Oh allrighty.. I'll throw a few of Dereks photos in with mine then.Day 3
Alarm set for 5am, but neither of us made it there. Wandered down to the common room at around 4-something-or-other, where we encountered one bleary-eyed backpacker who was probably just heading to bed, as we were getting up for the morning.
We were tempted to do a bit of crashing and banging around in the kitchen to repay our night-owls (I suspect they were actually making up new notes; 'Waltzing Matilda' in H-minor, is a sound that makes you want to hide under your pillow).. but we decided that poor hungover backpackers were too easy to target, so we quietly ate our brekkie to the sounds of calling tree frogs.
Collected the yaks from where they were sitting in the hotel manager's yard next door (nice guys - even lent us some squid jigs for the trip), and commenced the walk down to the launch point.
The barest hint of morning light greeted us at the ramp, with a few sleepy stars still poking their heads through the increasingly obscure veil of earth's atmosphere. After a bit of stuffing around to finalise preparations, and to wait for the light to be 'just right', we launched the yaks into the water.
Medium range wind predictions from seabreeze told us that the first day would have a bit of wind hanging around - maybe around 12 knots or so. That'd give us a reasonable bit of assistance out to the island.
As it was though..
Ahh well - such is life. Looks like the mirage drive's going to get a bit of a work-out today.
Derek made contact with Keppel Sands coast guard (We'd sent them an email a few days before, with contact details, trip plan, and so on), and logged in for the trip across.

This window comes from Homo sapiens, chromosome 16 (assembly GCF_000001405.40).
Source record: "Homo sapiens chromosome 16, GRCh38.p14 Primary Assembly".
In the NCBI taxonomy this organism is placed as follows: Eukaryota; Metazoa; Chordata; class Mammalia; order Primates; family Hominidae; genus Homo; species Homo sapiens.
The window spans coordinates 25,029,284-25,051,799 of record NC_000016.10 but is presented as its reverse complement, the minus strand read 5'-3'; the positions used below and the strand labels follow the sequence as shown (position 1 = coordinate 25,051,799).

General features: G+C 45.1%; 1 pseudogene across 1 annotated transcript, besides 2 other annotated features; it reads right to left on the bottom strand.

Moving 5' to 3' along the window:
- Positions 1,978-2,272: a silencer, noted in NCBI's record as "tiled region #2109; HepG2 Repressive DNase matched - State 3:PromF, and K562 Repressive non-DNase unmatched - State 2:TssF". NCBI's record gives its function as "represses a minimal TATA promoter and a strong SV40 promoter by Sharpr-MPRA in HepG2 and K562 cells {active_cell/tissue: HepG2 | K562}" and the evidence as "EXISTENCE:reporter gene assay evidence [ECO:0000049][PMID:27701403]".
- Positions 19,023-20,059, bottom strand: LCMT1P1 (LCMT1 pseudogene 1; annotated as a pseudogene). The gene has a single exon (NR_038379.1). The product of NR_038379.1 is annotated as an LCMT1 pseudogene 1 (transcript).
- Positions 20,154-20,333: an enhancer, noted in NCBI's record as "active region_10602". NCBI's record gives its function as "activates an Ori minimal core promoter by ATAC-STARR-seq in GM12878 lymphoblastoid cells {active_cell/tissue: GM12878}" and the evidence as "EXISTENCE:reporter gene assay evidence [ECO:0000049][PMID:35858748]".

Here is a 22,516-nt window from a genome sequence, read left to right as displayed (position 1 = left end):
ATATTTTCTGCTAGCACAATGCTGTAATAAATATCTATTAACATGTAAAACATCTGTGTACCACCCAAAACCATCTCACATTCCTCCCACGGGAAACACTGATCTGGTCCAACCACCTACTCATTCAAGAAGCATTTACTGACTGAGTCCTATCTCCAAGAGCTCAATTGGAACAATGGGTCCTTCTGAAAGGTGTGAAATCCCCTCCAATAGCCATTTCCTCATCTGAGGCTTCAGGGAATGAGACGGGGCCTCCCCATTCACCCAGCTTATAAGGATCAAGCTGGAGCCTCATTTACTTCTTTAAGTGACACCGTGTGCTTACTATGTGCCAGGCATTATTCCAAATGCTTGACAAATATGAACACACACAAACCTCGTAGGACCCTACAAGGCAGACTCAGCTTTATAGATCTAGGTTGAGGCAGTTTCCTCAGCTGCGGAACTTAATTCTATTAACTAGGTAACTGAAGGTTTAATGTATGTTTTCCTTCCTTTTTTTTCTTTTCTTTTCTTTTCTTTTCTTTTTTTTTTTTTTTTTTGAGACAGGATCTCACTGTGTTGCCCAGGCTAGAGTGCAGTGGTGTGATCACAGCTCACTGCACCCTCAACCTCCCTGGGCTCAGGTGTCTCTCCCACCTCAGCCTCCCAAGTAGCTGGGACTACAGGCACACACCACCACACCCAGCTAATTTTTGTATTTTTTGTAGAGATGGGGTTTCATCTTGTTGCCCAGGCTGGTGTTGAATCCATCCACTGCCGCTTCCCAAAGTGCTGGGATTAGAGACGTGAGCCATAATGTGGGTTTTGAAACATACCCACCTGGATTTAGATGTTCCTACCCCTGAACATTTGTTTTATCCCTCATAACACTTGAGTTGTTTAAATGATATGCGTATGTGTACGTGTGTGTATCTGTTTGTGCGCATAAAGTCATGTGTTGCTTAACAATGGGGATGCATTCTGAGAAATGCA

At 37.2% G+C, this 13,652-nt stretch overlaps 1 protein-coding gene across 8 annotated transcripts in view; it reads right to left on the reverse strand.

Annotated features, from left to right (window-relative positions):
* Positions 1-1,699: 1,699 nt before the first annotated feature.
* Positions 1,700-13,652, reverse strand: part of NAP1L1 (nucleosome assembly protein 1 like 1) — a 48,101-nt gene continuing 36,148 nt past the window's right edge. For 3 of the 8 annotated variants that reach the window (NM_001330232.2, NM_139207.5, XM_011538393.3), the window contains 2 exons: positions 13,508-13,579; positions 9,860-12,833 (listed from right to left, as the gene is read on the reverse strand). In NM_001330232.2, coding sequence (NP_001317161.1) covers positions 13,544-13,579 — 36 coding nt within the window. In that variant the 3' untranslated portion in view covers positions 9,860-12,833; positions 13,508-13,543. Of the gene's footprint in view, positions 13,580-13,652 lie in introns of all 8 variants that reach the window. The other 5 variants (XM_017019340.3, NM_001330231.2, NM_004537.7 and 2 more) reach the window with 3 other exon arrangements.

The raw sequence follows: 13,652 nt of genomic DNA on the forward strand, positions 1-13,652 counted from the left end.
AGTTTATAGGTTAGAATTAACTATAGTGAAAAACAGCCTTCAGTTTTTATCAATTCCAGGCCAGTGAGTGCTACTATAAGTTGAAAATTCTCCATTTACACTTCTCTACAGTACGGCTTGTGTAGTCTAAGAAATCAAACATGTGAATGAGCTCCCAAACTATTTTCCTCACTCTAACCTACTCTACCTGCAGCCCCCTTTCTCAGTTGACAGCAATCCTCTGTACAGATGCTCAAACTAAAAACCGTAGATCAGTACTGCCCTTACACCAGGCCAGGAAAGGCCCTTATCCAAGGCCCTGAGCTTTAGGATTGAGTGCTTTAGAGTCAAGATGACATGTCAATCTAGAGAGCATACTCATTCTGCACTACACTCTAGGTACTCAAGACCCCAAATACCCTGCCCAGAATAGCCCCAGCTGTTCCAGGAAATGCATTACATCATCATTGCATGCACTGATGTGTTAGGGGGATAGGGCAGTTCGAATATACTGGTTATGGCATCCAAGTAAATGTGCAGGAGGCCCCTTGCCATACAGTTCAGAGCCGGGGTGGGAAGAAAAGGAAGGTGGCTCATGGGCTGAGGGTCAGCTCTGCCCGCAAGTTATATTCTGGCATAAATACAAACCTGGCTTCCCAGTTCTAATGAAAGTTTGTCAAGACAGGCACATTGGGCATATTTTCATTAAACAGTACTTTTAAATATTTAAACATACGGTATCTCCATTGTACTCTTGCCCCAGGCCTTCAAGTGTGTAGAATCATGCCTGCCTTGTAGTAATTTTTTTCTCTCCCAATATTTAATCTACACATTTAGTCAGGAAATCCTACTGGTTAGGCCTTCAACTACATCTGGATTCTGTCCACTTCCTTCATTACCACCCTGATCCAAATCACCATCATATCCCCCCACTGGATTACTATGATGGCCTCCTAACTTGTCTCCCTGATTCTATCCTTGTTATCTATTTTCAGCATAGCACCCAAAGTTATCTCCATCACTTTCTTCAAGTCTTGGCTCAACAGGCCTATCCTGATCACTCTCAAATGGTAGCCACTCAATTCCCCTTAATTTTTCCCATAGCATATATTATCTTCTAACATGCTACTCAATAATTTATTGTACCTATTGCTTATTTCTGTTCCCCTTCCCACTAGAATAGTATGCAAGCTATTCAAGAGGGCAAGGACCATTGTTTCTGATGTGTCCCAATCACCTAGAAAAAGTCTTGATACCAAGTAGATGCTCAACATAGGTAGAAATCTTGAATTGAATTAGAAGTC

Looking out on the horizon, it was pretty obvious we were going to get a bit of fog, so we made sure that the GPS was fired up, and that we had a compass bearing for Great Keppel (Humpy's a little bit small a target, from this distance), and set out.
I had two rods trolling, and one with a SP for a bit of reef work on the way. One trolling rod had a nice big egg beater, with 40-odd pound mono. The other had 6 pound braid, and 10 pound leader. A trifle underdone for your average pelagic, but I thought I'd give it a run.
We had just started to settle in to our stride, around half an hour out or so, and were nearing Pelican Island ( http://maps.google.com.au/maps?hl=en&ie ... 5&t=h&z=15
), when we were startled out of our reverie..Bang..
the light rod gets yanked backwards, nearly jumping out of the rod holder..
The heavy rod thuds in the holder, making the kayak ring, and slew slightly sideways.
I grab the light rod, since that was the one that had practically jumped into my hands, and reach across to tighten the drag on the heavy one slightly - both reels sounding like crazy summer cicadas, screaming away.
Then, the light gear inevitably gives way, with the fish chomping straight through the leader, and heading off into the wide blue yonder.
It's about this point that I notice that Derek's rod has buckled over, and he is now frantically grabbing for the straining broomstick. A fish launches from the water behind him, trying desperately to grab his other trolled lure, which is now flailing around on the surface - but misses, and continues south. Tuna.. it was a tuna. You ripper!
I toss the light rod into the holder, and desperately grab for the heavy gear, in the hope that it's still connected, and feel that sinking feeling as I realise that both fish have made it off. I quickly bring in the remaining lure, and go for a quick wide circuit around Derek's yak, in the hope that the school is still hanging around.. but they've gone.
I bring in all the gear, and fire up the camera to record Derek's fight.
There's no way we can eat that fish. Hell.. at this stage of the trip, with all our gear on board, there's no way we can even CARRY that fish! So after a brief camera pose or two, back into the water she goes, to belatedly join her mates on their way south.
We continue on towards Pelican rock, with the fog gradually closing in.
<Day 3, part 2, coming soon, detailing the remainder of the trip out, plus our arrival on Humpy...>